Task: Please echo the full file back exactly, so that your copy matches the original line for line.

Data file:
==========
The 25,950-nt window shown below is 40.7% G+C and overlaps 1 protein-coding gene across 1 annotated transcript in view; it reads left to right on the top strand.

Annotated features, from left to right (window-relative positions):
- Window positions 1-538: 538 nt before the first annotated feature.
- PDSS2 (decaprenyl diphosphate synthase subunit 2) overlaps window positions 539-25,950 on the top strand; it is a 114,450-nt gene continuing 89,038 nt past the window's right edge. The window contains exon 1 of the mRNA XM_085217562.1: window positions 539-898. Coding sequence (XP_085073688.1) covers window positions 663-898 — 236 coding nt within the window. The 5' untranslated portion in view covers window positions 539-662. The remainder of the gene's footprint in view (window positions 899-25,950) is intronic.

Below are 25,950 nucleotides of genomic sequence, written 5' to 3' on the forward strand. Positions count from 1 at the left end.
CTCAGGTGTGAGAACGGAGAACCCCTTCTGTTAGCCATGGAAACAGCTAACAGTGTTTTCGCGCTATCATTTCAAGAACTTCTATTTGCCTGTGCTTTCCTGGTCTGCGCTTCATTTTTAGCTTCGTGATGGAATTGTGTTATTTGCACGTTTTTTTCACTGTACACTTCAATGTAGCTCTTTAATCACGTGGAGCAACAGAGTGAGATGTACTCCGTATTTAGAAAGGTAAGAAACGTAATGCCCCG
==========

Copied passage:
The 25,950-nt window shown below is 40.7% G+C and overlaps 1 protein-coding gene across 1 annotated transcript in view; it reads left to right on the top strand.

Annotated features, from left to right (window-relative positions):
- Window positions 1-538: 538 nt before the first annotated feature.
- PDSS2 (decaprenyl diphosphate synthase subunit 2) overlaps window positions 539-25,950 on the top strand; it is a 114,450-nt gene continuing 89,038 nt past the window's right edge. The window contains exon 1 of the mRNA XM_085217562.1: window positions 539-898. Coding sequence (XP_085073688.1) covers window positions 663-898 — 236 coding nt within the window. The 5' untranslated portion in view covers window positions 539-662. The remainder of the gene's footprint in view (window positions 899-25,950) is intronic.

Below are 25,950 nucleotides of genomic sequence, written 5' to 3' on the forward strand. Positions count from 1 at the left end.
CTCAGGTGTGAGAACGGAGAACCCCTTCTGTTAGCCATGGAAACAGCTAACAGTGTTTTCGCGCTATCATTTCAAGAACTTCTATTTGCCTGTGCTTTCCTGGTCTGCGCTTCATTTTTAGCTTCGTGATGGAATTGTGTTATTTGCACGTTTTTTTCACTGTACACTTCAATGTAGCTCTTTAATCACGTGGAGCAACAGAGTGAGATGTACTCCGTATTTAGAAAGGTAAGAAACGTAATGCCCCG